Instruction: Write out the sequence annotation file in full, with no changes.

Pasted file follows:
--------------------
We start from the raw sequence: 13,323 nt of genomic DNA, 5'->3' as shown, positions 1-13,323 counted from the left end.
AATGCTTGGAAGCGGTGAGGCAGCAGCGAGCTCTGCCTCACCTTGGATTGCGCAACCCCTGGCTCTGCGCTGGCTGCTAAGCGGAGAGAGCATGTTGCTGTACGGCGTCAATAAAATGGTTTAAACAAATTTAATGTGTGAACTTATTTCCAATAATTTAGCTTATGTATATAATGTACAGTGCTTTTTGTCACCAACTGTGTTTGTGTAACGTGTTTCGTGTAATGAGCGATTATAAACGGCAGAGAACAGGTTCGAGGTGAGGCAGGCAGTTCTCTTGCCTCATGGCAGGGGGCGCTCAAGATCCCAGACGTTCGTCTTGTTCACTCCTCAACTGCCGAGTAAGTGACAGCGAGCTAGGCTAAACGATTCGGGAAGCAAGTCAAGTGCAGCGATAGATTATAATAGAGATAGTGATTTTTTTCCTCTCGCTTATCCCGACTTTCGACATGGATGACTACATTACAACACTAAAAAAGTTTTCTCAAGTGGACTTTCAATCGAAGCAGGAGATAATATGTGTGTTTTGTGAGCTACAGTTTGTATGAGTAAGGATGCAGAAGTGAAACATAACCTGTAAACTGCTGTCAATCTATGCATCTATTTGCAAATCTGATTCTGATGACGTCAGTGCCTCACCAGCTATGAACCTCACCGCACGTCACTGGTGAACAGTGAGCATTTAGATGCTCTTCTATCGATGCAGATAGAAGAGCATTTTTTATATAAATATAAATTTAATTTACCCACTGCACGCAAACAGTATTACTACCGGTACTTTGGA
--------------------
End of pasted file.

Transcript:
We start from the raw sequence: 13,323 nt of genomic DNA, 5'->3' as shown, positions 1-13,323 counted from the left end.
AATGCTTGGAAGCGGTGAGGCAGCAGCGAGCTCTGCCTCACCTTGGATTGCGCAACCCCTGGCTCTGCGCTGGCTGCTAAGCGGAGAGAGCATGTTGCTGTACGGCGTCAATAAAATGGTTTAAACAAATTTAATGTGTGAACTTATTTCCAATAATTTAGCTTATGTATATAATGTACAGTGCTTTTTGTCACCAACTGTGTTTGTGTAACGTGTTTCGTGTAATGAGCGATTATAAACGGCAGAGAACAGGTTCGAGGTGAGGCAGGCAGTTCTCTTGCCTCATGGCAGGGGGCGCTCAAGATCCCAGACGTTCGTCTTGTTCACTCCTCAACTGCCGAGTAAGTGACAGCGAGCTAGGCTAAACGATTCGGGAAGCAAGTCAAGTGCAGCGATAGATTATAATAGAGATAGTGATTTTTTTCCTCTCGCTTATCCCGACTTTCGACATGGATGACTACATTACAACACTAAAAAAGTTTTCTCAAGTGGACTTTCAATCGAAGCAGGAGATAATATGTGTGTTTTGTGAGCTACAGTTTGTATGAGTAAGGATGCAGAAGTGAAACATAACCTGTAAACTGCTGTCAATCTATGCATCTATTTGCAAATCTGATTCTGATGACGTCAGTGCCTCACCAGCTATGAACCTCACCGCACGTCACTGGTGAACAGTGAGCATTTAGATGCTCTTCTATCGATGCAGATAGAAGAGCATTTTTTATATAAATATAAATTTAATTTACCCACTGCACGCAAACAGTATTACTACCGGTACTTTGGA